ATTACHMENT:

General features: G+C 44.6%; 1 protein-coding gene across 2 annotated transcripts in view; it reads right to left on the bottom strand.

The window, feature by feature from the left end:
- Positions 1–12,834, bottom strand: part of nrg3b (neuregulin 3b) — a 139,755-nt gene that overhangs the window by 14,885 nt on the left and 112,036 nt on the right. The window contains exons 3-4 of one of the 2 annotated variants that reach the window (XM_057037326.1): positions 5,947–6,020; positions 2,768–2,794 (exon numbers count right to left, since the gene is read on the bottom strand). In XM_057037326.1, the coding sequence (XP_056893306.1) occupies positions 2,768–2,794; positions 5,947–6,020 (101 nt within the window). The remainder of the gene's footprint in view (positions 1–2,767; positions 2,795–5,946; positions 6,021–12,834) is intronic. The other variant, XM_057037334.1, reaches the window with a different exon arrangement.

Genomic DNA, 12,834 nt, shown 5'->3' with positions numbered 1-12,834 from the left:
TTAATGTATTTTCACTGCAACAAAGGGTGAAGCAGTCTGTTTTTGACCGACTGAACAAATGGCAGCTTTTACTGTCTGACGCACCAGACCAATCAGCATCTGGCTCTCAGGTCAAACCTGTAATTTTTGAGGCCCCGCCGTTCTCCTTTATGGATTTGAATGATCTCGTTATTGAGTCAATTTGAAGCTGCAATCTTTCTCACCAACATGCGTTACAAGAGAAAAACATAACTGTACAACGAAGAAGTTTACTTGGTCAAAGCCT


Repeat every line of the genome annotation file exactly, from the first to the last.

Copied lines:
General features: G+C 44.6%; 1 protein-coding gene across 2 annotated transcripts in view; it reads right to left on the bottom strand.

The window, feature by feature from the left end:
- Positions 1–12,834, bottom strand: part of nrg3b (neuregulin 3b) — a 139,755-nt gene that overhangs the window by 14,885 nt on the left and 112,036 nt on the right. The window contains exons 3-4 of one of the 2 annotated variants that reach the window (XM_057037326.1): positions 5,947–6,020; positions 2,768–2,794 (exon numbers count right to left, since the gene is read on the bottom strand). In XM_057037326.1, the coding sequence (XP_056893306.1) occupies positions 2,768–2,794; positions 5,947–6,020 (101 nt within the window). The remainder of the gene's footprint in view (positions 1–2,767; positions 2,795–5,946; positions 6,021–12,834) is intronic. The other variant, XM_057037334.1, reaches the window with a different exon arrangement.

Genomic DNA, 12,834 nt, shown 5'->3' with positions numbered 1-12,834 from the left:
TTAATGTATTTTCACTGCAACAAAGGGTGAAGCAGTCTGTTTTTGACCGACTGAACAAATGGCAGCTTTTACTGTCTGACGCACCAGACCAATCAGCATCTGGCTCTCAGGTCAAACCTGTAATTTTTGAGGCCCCGCCGTTCTCCTTTATGGATTTGAATGATCTCGTTATTGAGTCAATTTGAAGCTGCAATCTTTCTCACCAACATGCGTTACAAGAGAAAAACATAACTGTACAACGAAGAAGTTTACTTGGTCAAAGCCT